In our two months of travel in Iran, we had one rather unusual couchsurf host. We arrived early in the morning after a night bus ride to his city and took a taxi to the house. “Mohammad” came outside and greeted us with hugs which was slightly odd given that we’d just met and we were in Iran where, out of respect, many men won’t even shake an unrelated woman’s hand- rather place their hand on their own heart. It was around 5 in the morning so we slept in the downstairs lounge area for a bit before getting up and exploring the town on foot with Mohammad. Mohammad was in his early 20s, spoke excellent English, was very fond of looking at himself in the mirror, smoked a lot and exuded confidence bordering on arrogance that was quite the opposite of all our other experiences with very humble Iranian guys. Most strangely he was very touchy feely, putting his arm around either of us or trying to hug at every opportunity!
The first stop on our walk with him was a shop across the road where we got a few snacks and Mohammad chatted with his friend who worked there. As it turns out this shopkeeper was a wonderful singer and gave us a demo in the shop!
After that we went to a hairdresser- we weren’t sure why but Mohammad said we’d just be a few minutes. It was quite odd- a shop about 10m2. We sat on the 2 waiting chairs while the other people in the shop (the hairdresser, Mohammad, a mother and a father) tried to comfort, entertain, bribe and hold down a crying child whose hair was supposed to be getting cut. When the torture was over for the child and the family left, Mohammad got his hair styled or washed or something. It involved him looking at himself in the mirror for prolonged periods and from different angles which he enjoyed. Meanwhile I looked at news on my phone and discovered that just 20 minutes earlier a bomb had gone off at Brussels airport. I reported this out loud with some alarm and Mohammad kind of laughed, clapped his hands a couple of times and said it served Brussels right for supporting ISIS. This reaction was very strange, totally unexpected and made no sense to me. It was all very odd, how anyone could laugh when innocent people at an airport had died. I didn’t quite know how to take him after that.
We left the hairdresser and Mohammad showed us photos of a girl on his phone- what did we think of her? Wasn’t she beautiful? He was hoping to marry her. She was someone he met at a couchsurfing event in his town. He also that night asked us what we thought of his looks (when he was looking at himself in the mirror again), did we think he was handsome? I’m not sure what our answer was now but it was certainly very awkward for both Antony and I. Not something we’d ever been asked before.
On our walk in the town we visited some great places which I may blog about elsewhere (am keeping this post purposely vague about location & host’s identity). We ate meals out together and Mohammad expected us to pay for his meals too, which we were happy to do. The automatic expectation that we would pay for him and no hint or suggestion that he contribute surprised us though, this attitude was totally different to other couchsurf hosts. Indeed he was unique in many ways!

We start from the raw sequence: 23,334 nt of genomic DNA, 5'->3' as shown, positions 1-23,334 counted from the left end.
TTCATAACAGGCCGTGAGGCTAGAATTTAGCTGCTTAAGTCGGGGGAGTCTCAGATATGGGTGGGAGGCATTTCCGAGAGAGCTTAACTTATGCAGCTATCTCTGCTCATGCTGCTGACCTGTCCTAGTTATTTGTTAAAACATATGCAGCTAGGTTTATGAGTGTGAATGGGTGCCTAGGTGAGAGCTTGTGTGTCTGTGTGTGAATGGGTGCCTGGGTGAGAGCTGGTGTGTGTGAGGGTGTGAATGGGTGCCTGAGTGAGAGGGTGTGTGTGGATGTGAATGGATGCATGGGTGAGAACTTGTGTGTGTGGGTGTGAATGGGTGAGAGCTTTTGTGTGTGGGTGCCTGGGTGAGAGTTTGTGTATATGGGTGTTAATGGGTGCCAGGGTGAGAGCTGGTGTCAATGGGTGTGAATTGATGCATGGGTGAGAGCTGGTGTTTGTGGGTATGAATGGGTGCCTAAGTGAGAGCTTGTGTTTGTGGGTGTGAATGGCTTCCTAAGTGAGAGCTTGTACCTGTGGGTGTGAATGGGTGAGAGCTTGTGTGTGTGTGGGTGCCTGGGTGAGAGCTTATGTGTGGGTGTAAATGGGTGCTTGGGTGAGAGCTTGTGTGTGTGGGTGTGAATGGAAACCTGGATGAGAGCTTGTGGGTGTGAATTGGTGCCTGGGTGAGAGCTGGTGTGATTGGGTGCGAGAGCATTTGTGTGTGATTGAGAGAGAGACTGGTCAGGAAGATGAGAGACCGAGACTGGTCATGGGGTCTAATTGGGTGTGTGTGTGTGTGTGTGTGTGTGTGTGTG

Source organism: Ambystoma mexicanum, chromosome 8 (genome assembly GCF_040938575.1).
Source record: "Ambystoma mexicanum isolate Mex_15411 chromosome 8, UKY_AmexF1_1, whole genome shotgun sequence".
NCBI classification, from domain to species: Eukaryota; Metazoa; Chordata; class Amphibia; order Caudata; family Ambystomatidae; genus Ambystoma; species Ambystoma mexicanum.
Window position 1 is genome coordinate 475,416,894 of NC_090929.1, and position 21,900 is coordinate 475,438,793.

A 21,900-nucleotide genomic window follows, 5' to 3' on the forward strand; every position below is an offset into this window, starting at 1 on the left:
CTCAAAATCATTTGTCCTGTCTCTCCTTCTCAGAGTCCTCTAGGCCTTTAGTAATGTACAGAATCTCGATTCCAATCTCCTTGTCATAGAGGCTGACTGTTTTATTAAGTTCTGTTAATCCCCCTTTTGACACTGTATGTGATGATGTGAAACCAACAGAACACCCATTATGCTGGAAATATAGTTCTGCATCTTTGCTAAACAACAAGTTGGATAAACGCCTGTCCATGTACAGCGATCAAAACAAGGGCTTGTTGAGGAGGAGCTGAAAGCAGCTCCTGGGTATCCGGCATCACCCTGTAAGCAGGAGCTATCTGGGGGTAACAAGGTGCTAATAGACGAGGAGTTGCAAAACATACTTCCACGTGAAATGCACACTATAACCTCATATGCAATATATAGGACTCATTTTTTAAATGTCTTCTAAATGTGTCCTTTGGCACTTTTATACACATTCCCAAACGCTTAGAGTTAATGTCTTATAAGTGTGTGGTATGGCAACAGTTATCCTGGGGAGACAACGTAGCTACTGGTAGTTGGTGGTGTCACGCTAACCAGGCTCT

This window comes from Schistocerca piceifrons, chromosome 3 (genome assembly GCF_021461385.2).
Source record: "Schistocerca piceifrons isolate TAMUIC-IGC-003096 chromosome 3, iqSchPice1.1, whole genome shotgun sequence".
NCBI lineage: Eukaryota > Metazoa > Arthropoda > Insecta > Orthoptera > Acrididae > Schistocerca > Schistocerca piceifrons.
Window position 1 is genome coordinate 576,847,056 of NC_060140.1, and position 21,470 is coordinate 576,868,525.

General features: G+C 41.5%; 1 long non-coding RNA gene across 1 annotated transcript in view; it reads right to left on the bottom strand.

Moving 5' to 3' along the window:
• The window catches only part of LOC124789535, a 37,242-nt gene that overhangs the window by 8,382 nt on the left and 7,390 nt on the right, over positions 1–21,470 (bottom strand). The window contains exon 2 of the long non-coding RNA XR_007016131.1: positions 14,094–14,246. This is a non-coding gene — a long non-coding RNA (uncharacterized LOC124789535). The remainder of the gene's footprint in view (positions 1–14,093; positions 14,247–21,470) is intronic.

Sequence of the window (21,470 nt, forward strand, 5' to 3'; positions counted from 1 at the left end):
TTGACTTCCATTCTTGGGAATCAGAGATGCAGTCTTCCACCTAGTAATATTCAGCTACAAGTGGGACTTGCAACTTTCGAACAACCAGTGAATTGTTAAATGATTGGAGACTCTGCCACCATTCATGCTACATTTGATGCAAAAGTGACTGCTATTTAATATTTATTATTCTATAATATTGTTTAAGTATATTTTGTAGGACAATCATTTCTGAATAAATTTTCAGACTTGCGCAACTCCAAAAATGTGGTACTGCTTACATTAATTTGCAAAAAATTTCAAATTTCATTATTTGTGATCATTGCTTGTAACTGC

At one stage after the touchiness had got a bit much for both Antony and I, Antony tactfully approached the subject with our host. He explained to him that in NZ we have lots of space and not many people, that we like to give each other lots of personal space and aren’t usually as physically close, that we don’t touch each other so much etc… so we would appreciate it if he eased back on the touching and the hugs. Mohammad got the picture and mostly pulled back after that!
Back at his house, the family had relatives visit. We were invited to go upstairs to the lounge to meet them. We had this experience previously with other hosts and it had been nice- but this time we sat at one end of the room on chairs while the relatives and family were at the other. We weren’t offered tea (surprising) and just kind of sat there awkwardly. Mohammad had told us to speak really fast English because his cousin thought he was good at it and Mohammad wanted to prove that he wasn’t any good- certainly not as good as Mohammad- another awkward request for us. We needn’t have worried how to respond to this as we didn’t get a chance to talk. We weren’t spoken to directly and it was quite hard to know what to do or say. Sometimes I could understand a question one of them asked (for example ‘what are their jobs?’) and instead of giving us a chance to reply – which I could do in basic Farsi -or in English and have Mohammad translate, Mohammad just spoke on our behalf. So we sat their silently while they looked at us and talked around or about us and other things. Most unusual and contrary to other meetings with relatives we had experienced which were all very warm and interesting.
When the second lot of relatives came, Antony opted to stay and work downstairs and I took my Iran travel guide with me upstairs so I had something to look at while sitting there feeling stupid. It was the same awkward experience again with very little interaction. It wasn’t the relatives fault- I felt Mohammad could have involved us more and translated their questions which he could very capably have done (English translation was his major after all!), and translated our answers, instead of just speaking for us, without involving us at all. Never mind! It made us realise how truly wonderful all our other hosts had been in this regard.
We are sure Mohammad is a nice guy with a good heart, despite being rather self-absorbed, and we were certainly grateful for him hosting us and showing us around his town. But we were also grateful to stay just the one night and were glad to move on a day early to our next destination.